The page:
I know what you’re thinking, there is always ginger and garlic in a curry but that’s it – there are no onions in this recipe and the garlic-ginger combination lifts up the flavor of the turnips. Served with some beautiful boiled rice or whole wheat roti, it is the perfect lunch.
This recipe is from my mama and I will be making this for as long as I live, I promise. You will need . . Continue reading
My family is obsessed with Cake Rusk; my brothers, sisters and cousins love dipping this biscotti-like-cake in tea every morning. One day, instead of driving to the bakery, I decided to bake some at home. The recipe is so simple and these rusks last for weeks (that is if I can resist them while they bake).
The texture and the baking technique is quite similar to a biscotti. In fact, if anything, I’d call it the desi biscotti. This recipe is an adaption of the Infamous Cake Rusk by Hsisters. Here’s what you’ll need: Continue reading
Are you tired of the same old sehri/sahoor every Ramadan? Want to try something new? I have Afghani Andaas for you. You get a fried egg and the aroma of a khagina in one dish. So simple and so good to eat. You don’t necessarily have to bake it even though baking is relatively quicker, there’s an easier way to go by.
Here’s what you’ll need: Continue reading
Oh how wonderful it feels when to serve up a massive plate of home made steak! I have never been a big fan of beef so I always prefer chicken but you can always either way. I came up with this great ginger marination that is served with a tangy tomato sauce and jalapenos. Oh so, delicious!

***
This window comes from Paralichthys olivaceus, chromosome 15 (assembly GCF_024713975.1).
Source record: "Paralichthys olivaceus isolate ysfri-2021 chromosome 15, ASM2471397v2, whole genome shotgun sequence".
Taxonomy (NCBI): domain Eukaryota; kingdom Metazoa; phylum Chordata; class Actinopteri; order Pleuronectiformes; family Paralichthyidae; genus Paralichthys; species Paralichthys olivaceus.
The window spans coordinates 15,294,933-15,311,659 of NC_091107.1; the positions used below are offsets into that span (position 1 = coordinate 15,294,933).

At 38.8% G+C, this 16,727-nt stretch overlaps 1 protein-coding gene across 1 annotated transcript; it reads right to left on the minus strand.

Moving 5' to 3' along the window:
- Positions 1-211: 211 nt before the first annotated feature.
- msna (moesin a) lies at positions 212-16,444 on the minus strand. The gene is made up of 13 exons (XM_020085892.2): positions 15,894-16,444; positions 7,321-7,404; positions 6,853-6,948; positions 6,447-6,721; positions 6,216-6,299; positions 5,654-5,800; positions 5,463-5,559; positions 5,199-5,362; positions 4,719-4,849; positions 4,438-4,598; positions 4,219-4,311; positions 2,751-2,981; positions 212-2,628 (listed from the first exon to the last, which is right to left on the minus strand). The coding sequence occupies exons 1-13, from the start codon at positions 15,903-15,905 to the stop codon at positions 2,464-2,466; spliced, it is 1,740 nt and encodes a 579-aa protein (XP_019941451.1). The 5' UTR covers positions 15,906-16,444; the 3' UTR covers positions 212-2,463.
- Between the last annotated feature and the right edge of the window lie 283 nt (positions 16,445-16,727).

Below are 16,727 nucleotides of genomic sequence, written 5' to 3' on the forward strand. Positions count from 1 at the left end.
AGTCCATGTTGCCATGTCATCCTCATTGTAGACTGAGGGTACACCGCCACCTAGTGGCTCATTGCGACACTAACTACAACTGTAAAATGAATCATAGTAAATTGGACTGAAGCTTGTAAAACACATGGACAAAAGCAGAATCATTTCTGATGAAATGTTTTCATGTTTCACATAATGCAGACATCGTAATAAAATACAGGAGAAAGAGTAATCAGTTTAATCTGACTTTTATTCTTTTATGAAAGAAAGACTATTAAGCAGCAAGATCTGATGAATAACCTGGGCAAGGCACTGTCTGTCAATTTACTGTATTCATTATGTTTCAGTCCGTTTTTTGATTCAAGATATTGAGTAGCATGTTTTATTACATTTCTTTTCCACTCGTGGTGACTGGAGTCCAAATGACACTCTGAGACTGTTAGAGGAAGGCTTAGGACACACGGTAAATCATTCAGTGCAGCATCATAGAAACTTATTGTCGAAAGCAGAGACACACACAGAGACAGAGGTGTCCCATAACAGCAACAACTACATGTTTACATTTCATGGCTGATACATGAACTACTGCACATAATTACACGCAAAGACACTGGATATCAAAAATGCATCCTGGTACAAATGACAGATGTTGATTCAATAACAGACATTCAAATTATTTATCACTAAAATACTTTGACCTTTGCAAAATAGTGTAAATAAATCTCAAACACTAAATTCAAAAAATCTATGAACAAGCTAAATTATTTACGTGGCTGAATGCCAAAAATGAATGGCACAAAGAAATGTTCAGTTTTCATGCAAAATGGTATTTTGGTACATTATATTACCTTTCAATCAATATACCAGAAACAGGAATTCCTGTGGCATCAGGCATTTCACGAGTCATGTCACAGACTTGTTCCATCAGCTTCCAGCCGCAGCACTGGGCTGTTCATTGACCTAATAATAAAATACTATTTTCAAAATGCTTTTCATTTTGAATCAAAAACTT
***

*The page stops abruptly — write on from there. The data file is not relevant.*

It’s preferred if you marinate the chicken overnight or 8-12 hours in the fridge but you could do this an hour early too! Here’s what you’ll need: Continue reading
I remember watching BBC Food a few years ago. There was a British home, an old woman, rain, tea and fish cakes. I can’t recall who the chef was but I remember the (then unfamiliar) combination of fish and potatoes. I was tempted. Since then, these have evolved into a desi version of a tea time snack.
I am starting to understand there is more British in me than I ever realized. My love for baking starts and ends with BBC Food. Anyways, here’s what you’ll need to make the tempting treat seen in the picture above. Continue reading
Happy New Year, PPnSH readers! There is something rather odd about Pakistanis, young and old – no matter how much we have eaten all day, we always have an appetite for Biryani. This Biryani recipe has been sent straight from Sindh by my lovely phupho. Whenever she is visiting, we beg her to cook us this meal. In fact, back at her home it is made every Friday.
Sindhi Briyani is tangier, spicier and has potatoes in it. When complemented with roasted cumin seed and green chili infused Raita, you will be left licking your fingers off . . . . and your plate.
Don’t let the overwhelming amount of ingredients worry you. This is the easiest way to make Biryani. Here’s what you’ll need: Continue reading
This is my sister Farah’s recipe, result of numerous late-night adventures. It is excellent for those who live in hostels or ladies, dudes and bachas that live alone. First, let me just lay it out for you.
- Farah loves BBQ. I don’t.
- Farah loves excessive mustard. I don’t.
- Farah loves excessive Jalapenos. I don’t.
- Farah always loves to eat late at night. I don’t.
- Farah is a perfectionist. I am not.
- Farah thinks you’ll be throwing up by the end of this recipe. I think you’ll be drooling.
- I will obviously win.
There are days when I crave Jalebis so much that I end up looking for recipes. It is virtually impossible to find one on the internet or at least one worth trying. A friend of mine has been begging me for a recipe for years now and the least I can do is let you know of the best Jalebis made in Pakistan. This one comes from the high mountains and the beautiful weather of Nathia Gali. These golden crisp Jalebis are instant heart-warmers.